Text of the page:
Yoo Da-in finds herself at dizzying new heights in new film 'I Don’t Fire Myself'
Imagine you’ve invested your whole life into your work only to be asked to resign for some unjustifiable reason. When you refuse to oblige, your desk is moved next to the vending machine and no one will assign you any work. When you still won't give in, you're dispatched to a subcontractor company in a rural area, with the promise that if you work there for one year you will be able to return to your normal job. But when you arrive at your new workplace, you realize straight away that you are considered an unwelcomed nuisance.
This is the story of Jung-eun, the protagonist in the upcoming film “I Don’t Fire Myself,” scheduled to premiere on Thursday.
Actor Yoo Da-in, who portrays Jung-eun, was able to sympathize with the character due to a documentary about unjustly dismissed KTX train crews that she had just watched before she received the script for the film. The documentary shed light on the crews’ 12-year battle against the company, which they finally won and were reinstated as regular workers.
“I was able to depict her despair and frustration from what I perceived from the expressions and words of the KTX crews,” Yoo said in an online interview with local media on Jan. 21. “And when I saw the completed film, personally, I was satisfied with the truth that director Lee Tae-gyeom wanted to convey and felt like what I wanted to portray had been captured.”
When Jung-eun is assigned to the subcontractor company she struggles to adapt to her new work environment. She needs to overcome her fear of heights after being assigned to work on electric pylons as well as earn the trust of her colleagues.
Yoo, decked out in safety gear, actually learned to climb electric pylons and stay at dizzying heights to portray the character. After the press screening on Jan. 19, the actor initially said that it wasn’t particularly exhausting while she was receiving training and filmed at the pylons, but during the interview she went back on her first statement.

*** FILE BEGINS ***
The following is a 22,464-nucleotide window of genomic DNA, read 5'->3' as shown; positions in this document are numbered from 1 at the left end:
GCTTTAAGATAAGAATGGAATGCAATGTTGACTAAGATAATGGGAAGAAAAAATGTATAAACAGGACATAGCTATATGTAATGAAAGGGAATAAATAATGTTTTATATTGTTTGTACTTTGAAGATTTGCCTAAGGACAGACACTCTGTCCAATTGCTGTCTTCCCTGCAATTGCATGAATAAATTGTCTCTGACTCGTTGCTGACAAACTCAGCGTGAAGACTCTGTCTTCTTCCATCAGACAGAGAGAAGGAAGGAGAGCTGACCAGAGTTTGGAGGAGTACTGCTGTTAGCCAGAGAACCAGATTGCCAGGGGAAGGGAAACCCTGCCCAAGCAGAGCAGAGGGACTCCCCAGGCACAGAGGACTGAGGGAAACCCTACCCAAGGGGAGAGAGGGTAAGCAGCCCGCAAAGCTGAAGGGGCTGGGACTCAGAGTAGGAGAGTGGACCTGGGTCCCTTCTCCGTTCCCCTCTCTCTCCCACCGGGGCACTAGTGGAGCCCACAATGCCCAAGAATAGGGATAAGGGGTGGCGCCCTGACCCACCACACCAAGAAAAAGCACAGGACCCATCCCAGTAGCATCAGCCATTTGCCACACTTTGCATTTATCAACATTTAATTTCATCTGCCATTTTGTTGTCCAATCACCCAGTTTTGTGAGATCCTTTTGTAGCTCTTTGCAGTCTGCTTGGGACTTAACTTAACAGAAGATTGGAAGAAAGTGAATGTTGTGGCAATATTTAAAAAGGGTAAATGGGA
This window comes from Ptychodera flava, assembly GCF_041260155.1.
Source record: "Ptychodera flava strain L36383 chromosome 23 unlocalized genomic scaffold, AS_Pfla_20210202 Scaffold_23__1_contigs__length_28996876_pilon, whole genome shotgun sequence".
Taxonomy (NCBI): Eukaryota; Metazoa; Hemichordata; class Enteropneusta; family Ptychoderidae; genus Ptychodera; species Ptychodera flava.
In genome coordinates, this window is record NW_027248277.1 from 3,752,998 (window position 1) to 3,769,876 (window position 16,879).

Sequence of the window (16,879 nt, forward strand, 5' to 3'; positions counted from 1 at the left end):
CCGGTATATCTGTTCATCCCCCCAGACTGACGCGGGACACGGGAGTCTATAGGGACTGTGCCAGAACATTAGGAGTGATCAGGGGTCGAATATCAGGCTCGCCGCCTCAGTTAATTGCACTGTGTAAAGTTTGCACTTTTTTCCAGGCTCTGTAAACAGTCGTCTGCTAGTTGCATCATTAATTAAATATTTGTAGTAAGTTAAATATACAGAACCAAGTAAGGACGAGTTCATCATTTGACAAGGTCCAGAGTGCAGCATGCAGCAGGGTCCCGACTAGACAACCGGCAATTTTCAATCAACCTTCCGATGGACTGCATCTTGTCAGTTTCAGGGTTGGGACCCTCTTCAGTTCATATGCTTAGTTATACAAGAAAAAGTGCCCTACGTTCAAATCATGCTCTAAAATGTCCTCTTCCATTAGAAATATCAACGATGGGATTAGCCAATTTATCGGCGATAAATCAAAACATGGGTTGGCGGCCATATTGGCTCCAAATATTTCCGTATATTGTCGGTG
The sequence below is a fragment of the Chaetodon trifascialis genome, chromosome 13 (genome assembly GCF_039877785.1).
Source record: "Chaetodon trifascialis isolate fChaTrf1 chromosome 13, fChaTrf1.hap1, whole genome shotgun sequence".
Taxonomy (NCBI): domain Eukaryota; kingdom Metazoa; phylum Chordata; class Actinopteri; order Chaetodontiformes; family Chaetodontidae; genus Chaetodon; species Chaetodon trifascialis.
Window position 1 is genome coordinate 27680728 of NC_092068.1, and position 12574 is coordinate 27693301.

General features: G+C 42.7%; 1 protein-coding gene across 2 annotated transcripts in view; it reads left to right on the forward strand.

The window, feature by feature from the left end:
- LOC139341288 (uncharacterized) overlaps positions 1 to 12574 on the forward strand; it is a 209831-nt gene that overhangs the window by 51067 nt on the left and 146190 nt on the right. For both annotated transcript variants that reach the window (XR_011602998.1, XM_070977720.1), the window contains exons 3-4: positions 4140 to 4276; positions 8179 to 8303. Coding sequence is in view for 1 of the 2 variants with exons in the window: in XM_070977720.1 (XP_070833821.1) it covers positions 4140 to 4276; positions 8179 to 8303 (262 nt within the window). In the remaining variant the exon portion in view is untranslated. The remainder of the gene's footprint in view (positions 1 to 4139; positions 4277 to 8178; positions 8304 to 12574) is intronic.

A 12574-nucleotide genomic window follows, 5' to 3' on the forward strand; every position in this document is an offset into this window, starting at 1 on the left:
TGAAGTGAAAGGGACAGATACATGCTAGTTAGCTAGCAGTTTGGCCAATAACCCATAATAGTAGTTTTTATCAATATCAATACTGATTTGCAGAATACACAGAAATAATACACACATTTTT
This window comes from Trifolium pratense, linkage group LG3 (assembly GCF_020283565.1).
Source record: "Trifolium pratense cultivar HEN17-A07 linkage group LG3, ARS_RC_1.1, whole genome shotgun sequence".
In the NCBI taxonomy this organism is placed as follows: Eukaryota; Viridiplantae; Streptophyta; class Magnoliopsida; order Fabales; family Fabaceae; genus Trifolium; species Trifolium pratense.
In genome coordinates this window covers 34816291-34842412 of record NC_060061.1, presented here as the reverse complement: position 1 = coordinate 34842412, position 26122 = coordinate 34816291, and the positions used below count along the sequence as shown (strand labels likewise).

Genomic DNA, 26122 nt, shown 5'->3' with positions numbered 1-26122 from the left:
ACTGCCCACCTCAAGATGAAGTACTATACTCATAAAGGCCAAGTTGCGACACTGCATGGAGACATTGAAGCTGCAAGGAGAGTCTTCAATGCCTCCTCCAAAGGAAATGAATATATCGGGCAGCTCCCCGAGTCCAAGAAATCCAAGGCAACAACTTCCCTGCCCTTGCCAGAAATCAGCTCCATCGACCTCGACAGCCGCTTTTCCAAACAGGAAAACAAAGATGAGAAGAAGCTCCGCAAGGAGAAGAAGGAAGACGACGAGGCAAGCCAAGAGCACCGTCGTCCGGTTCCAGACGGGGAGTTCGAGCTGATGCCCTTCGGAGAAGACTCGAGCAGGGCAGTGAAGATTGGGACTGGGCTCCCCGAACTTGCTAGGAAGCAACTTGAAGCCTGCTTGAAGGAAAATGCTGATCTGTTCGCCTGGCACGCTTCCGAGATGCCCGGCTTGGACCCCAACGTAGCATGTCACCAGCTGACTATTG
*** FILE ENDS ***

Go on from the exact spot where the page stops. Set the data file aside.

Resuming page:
“I think I momentarily forgot [the physical exhaustion] because I filmed it two years ago,” Yoo said. “But when I come to think of it, I made a lot of hospital visits while we were filming, because I had to climb mountains and the towers all the while lugging around the heavy equipment that the workers actually wear. So my muscles always ached from my neck to my legs and I got massages once every three days to loosen the knots.”
While the documentary may have been the motivation behind her decision to accept the role, the actor says that as filming went on, she sympathized more and more with Jung-eun.
“Even though we are in very different situations, there were moments when I could understand the predicament Jung-eun was in,” Yoo said.
“Especially in the scene where she tells her boss that she can only work when she is given work. Although our situations are different, actors, in a way, are like her. We can only work when we are chosen for a role.”
The desperateness of Jung-eun’s situation and her hardships are implicitly implied through the conversations and monologues she has. She is on her own, without a college diploma, and if she loses her current job, she is unlikely to find stable employment again, which is why she fights so fiercely to stay at the company.
“In one of the scenes Jung-eun says, ‘What’s the difference between death and being laid off?’” Yoo said. “I think that’s what regular employment means to her.”
In contrast to her character though, Yoo believes she can take a different career path if acting doesn't work out for her.
“I changed though,” Yoo said. “Before I thought that my life was meaningless without acting. There wasn’t a specific turning point for me to change my perspective, but after being in this business for 15 years, regardless of my achievements, it didn’t seem right to me. I didn’t like how I looked when I was greedy, so little by little my thoughts changed.”
After seeing herself in “I Don’t Fire Myself,” the actor believes that she might be a good fit for a thriller.
“In the close-up scenes I thought my cold [and lifeless] expressions would blend in well in a thriller,” Yoo said. “I also want to try depicting an uncanny woman — eccentric and misunderstood by everyone.”
When looking back on her years as an actor, Yoo wants to pat herself on the back and tell herself that she did a good job.
“I don’t want to go back to my 20s though,” she said. “If I go back, I need to go through the hardships and struggles all over again. That would be too difficult. Over the years, I think I learned to control my emotions better and not to get too carried away when things get a little hard.”
Likewise, she wants to tell the same to her character for not giving up and sticking to her principles.
“'As you’ve done until now, I hope you live by your beliefs and never let go of yourself' is what I would tell myself,” she said. “I hope you can continue to live bravely.”
BY LEE JAE-LIM [firstname.lastname@example.org]